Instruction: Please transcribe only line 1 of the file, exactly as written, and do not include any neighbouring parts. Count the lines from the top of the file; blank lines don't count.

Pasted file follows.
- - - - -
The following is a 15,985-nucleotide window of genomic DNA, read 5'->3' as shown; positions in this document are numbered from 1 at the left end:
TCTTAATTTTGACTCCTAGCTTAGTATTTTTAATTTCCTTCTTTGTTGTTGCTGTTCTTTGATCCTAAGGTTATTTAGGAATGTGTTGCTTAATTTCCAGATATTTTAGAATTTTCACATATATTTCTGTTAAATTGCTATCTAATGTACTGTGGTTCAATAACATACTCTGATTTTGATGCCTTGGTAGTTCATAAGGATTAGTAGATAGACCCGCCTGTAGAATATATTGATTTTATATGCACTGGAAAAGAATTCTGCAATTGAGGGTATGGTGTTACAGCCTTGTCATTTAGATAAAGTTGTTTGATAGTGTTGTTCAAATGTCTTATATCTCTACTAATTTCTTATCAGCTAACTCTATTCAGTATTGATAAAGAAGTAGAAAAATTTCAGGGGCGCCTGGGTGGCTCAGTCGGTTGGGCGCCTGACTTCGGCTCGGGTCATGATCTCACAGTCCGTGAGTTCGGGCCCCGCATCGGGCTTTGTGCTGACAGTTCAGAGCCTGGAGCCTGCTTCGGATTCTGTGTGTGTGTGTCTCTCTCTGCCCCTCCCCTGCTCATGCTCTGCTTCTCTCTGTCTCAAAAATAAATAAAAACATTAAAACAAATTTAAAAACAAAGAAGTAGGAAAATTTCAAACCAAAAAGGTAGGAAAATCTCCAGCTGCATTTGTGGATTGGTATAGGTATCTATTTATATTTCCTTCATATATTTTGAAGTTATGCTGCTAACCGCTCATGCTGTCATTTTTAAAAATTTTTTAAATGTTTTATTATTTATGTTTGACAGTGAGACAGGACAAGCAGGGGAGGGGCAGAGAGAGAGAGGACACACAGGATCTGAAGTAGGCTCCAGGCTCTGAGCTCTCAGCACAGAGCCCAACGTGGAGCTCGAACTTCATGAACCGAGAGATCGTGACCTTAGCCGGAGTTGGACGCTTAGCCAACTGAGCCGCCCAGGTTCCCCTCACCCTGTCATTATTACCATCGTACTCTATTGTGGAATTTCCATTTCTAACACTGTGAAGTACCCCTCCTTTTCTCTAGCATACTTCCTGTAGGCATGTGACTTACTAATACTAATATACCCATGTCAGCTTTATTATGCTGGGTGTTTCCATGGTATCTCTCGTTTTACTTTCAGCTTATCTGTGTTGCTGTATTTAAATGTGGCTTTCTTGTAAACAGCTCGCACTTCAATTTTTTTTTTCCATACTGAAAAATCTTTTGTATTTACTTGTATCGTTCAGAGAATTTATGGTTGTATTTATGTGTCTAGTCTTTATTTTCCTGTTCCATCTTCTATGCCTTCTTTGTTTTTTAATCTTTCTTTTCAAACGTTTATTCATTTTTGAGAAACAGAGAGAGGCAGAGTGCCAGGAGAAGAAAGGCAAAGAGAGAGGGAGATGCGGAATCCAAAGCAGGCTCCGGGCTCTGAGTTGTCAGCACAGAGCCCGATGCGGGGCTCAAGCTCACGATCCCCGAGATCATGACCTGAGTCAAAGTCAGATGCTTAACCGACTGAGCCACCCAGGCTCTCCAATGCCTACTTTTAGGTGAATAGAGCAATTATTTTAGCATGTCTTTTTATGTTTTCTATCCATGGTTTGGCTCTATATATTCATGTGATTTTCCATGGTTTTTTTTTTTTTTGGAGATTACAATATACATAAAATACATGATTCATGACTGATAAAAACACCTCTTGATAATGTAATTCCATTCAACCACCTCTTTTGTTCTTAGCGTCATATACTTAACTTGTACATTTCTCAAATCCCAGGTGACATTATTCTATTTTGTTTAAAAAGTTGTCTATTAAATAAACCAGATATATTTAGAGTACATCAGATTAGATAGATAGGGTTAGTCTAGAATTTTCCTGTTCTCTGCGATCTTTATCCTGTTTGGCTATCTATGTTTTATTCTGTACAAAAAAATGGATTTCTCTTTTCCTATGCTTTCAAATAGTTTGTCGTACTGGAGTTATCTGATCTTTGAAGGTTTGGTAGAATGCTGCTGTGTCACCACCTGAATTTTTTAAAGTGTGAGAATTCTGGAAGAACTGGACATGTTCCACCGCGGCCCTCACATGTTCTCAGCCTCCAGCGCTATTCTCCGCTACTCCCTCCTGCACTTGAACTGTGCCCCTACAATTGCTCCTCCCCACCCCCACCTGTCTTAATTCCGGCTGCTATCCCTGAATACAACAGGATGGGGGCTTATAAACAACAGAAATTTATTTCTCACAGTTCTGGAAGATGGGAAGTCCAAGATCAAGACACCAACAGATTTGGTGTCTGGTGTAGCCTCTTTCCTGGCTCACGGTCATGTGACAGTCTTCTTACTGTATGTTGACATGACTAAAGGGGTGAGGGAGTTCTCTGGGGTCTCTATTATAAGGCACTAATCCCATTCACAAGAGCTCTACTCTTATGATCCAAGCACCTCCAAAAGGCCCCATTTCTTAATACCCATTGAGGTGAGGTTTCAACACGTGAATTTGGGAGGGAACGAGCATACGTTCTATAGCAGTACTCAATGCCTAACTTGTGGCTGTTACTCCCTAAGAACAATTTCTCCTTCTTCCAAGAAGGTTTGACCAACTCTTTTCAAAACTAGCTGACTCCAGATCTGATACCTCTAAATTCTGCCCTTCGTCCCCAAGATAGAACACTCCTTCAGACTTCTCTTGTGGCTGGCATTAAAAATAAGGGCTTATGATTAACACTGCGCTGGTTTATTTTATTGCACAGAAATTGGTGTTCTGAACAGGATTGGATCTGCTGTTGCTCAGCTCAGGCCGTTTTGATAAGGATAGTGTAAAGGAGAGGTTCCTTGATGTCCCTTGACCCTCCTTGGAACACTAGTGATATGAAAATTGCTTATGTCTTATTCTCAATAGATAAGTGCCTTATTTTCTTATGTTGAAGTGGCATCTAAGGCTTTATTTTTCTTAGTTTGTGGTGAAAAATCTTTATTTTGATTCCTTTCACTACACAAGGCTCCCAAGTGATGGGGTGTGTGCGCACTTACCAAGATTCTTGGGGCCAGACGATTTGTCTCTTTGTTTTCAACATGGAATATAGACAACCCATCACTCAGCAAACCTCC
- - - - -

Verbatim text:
The following is a 15,985-nucleotide window of genomic DNA, read 5'->3' as shown; positions in this document are numbered from 1 at the left end: